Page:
You cannot turn on the television now without hearing about the death of George Floyd and the riots and protests that have followed it. Legally, it seems that it was acceptable for Derek Chauvin, the Minneapolis police officer who was in the process of apprehending Floyd, to use a chokehold. Ethically, it was not, particularly after Floyd began saying that he could not breathe. (Lack of oxygen is known as hypoxia and is accompanied with an inability to cough or talk.) Now, it is for a jury to decide if Officer Chauvin acted inappropriately, as he has been charged with second-degree murder.
Whatever comes of this case is irrelevant to this article, as this website focuses on brain injury. Though a well-known enforcement tactic, the chokehold is not often used in the field and is banned in many cities. The result of such an police enforcement action is the oxygen in cut off from the body. A lack of oxygen kills brain cells causing a brain injury. On Friday, June 5, Minneapolis joined the majority of large cities to put a ban on chokeholds. (Unfortunately, it cannot be fully known how this ban has affected the crime rate thus far.)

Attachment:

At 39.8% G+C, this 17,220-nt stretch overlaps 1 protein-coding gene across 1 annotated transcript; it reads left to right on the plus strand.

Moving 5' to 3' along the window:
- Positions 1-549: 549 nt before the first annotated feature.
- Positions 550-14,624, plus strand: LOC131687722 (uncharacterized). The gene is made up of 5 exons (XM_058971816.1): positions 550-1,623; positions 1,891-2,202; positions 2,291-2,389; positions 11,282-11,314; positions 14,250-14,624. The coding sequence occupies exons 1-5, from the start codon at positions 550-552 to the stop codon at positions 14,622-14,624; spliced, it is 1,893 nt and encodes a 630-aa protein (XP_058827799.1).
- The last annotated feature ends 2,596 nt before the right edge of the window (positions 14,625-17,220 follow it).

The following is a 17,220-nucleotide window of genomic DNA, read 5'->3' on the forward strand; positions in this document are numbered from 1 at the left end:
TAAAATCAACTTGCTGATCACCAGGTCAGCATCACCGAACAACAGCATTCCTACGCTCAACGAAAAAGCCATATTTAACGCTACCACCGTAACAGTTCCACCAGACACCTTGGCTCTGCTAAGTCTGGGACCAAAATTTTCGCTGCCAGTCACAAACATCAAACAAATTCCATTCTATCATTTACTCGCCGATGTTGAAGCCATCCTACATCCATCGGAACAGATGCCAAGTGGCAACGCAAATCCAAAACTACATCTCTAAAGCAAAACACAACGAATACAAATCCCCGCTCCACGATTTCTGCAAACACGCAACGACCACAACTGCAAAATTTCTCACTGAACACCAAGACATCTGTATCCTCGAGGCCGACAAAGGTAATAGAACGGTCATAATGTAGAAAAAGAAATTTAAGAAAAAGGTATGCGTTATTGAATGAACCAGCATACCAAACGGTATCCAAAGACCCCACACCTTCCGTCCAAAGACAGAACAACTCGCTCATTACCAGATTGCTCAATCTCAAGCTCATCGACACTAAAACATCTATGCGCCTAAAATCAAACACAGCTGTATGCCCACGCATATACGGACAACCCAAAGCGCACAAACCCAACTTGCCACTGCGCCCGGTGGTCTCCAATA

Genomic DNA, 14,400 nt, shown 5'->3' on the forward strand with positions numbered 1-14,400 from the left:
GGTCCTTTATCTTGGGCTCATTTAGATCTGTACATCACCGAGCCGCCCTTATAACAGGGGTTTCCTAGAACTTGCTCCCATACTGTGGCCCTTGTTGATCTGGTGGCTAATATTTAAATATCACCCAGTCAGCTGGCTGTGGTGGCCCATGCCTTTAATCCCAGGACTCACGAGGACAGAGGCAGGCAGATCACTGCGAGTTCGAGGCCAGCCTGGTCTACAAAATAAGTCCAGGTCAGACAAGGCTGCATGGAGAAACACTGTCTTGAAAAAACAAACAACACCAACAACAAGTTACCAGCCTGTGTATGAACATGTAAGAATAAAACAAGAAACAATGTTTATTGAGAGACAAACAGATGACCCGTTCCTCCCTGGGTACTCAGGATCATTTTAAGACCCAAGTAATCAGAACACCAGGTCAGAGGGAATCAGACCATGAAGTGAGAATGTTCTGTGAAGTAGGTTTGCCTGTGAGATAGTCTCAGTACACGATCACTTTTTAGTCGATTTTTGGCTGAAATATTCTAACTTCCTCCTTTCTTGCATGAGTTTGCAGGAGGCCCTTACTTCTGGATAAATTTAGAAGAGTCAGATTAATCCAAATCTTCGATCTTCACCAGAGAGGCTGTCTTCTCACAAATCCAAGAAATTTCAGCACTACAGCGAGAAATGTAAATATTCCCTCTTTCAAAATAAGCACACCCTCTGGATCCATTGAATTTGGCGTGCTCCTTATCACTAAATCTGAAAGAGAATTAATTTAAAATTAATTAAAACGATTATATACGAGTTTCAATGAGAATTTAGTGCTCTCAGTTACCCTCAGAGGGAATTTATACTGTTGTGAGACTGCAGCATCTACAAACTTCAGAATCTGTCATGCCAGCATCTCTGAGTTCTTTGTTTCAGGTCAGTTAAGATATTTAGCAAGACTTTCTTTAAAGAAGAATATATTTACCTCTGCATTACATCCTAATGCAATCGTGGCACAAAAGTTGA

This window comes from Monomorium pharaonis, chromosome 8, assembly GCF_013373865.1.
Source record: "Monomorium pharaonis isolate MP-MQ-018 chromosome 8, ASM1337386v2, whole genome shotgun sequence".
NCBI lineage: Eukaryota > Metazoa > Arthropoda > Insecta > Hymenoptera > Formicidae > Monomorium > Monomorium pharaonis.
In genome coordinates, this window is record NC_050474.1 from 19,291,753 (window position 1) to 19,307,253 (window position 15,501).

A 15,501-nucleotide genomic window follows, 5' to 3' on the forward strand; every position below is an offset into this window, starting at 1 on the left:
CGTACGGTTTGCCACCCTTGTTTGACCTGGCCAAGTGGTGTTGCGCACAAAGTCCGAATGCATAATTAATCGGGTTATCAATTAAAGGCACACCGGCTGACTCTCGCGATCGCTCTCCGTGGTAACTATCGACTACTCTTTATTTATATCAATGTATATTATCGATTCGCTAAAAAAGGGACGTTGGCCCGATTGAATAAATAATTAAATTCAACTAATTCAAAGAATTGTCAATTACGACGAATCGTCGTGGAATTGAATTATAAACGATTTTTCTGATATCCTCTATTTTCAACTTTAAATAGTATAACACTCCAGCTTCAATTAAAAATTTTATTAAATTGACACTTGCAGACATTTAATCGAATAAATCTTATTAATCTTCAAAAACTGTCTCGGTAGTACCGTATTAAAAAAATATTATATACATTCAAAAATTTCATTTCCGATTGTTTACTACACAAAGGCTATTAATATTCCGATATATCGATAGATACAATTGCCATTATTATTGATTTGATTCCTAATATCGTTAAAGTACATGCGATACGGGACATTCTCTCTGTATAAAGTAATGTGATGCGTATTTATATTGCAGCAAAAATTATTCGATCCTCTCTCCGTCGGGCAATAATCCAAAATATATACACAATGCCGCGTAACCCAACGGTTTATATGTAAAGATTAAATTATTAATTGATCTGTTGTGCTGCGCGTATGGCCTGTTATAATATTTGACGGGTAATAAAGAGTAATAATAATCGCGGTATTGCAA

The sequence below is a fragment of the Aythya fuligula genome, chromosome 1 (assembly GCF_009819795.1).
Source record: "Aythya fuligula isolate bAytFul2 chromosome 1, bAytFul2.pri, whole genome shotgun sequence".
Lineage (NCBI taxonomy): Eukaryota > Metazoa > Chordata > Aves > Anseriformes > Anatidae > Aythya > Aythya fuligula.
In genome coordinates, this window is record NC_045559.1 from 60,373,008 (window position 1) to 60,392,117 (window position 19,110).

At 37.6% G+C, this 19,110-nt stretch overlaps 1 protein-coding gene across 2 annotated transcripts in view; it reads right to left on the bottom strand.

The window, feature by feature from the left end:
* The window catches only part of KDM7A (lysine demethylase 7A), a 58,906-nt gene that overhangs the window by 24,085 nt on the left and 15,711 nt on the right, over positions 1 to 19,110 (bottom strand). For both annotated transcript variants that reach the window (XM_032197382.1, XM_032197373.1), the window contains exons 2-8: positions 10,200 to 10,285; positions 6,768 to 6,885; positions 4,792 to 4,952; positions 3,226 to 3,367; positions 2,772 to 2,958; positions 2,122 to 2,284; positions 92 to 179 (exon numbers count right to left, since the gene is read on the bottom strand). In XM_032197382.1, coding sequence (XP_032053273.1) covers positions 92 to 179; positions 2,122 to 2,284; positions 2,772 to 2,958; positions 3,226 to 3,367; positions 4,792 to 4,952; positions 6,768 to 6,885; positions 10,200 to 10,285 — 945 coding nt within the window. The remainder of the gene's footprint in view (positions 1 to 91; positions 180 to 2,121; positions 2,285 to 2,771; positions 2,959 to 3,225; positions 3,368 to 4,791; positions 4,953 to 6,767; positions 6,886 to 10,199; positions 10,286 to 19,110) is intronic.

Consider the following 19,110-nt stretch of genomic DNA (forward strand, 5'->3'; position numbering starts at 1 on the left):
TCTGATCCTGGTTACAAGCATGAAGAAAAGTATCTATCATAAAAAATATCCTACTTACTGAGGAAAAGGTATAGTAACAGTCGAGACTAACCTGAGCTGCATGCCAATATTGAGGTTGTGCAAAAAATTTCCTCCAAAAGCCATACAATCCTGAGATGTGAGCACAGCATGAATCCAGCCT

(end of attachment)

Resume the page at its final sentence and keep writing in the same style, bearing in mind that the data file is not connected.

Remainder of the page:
Following the Floyd incident, though, public outrage has resulted in new traumas. Hatred of the police continues to escalate, resulting in protests, most of which have been peaceful, but also riots, looting and even assaults. These actions have resulted in exactly what the protesters’ aim to eliminate – violence, as there have been assaults on the protesters, police and even bystanders – and has resulted in terrible injury, to the body and brain. For example, it was reported on Tuesday, that a member of the NYPD was charged with 3rd-degree assault and other crimes for pushing a protester to the curb. According to a headline on the WHSV site, “Richmond police won’t say how many officers face discipline for attacking protesters.”
Most of the news appears to be about police officers attacking protesters. Lest it is thought that it is only civilian protesters who face harm, WMAC in Baltimore reported, “Protesters attack police captain marching with them.” In Boston, ABC News noted that the FBI field office, “received credible intelligence that rioters are looking for officers’ home addresses.” In Portland, two teen protesters punched a bystander in the head while he was straightening an American flag.
Those are just a few of the attacks that have occurred in the past few weeks. It the following weeks, it seems that many other anti-police attacks will occur, resulting in harm on all sides. It just should be remembered by everyone that police hatred does not need to mean harm.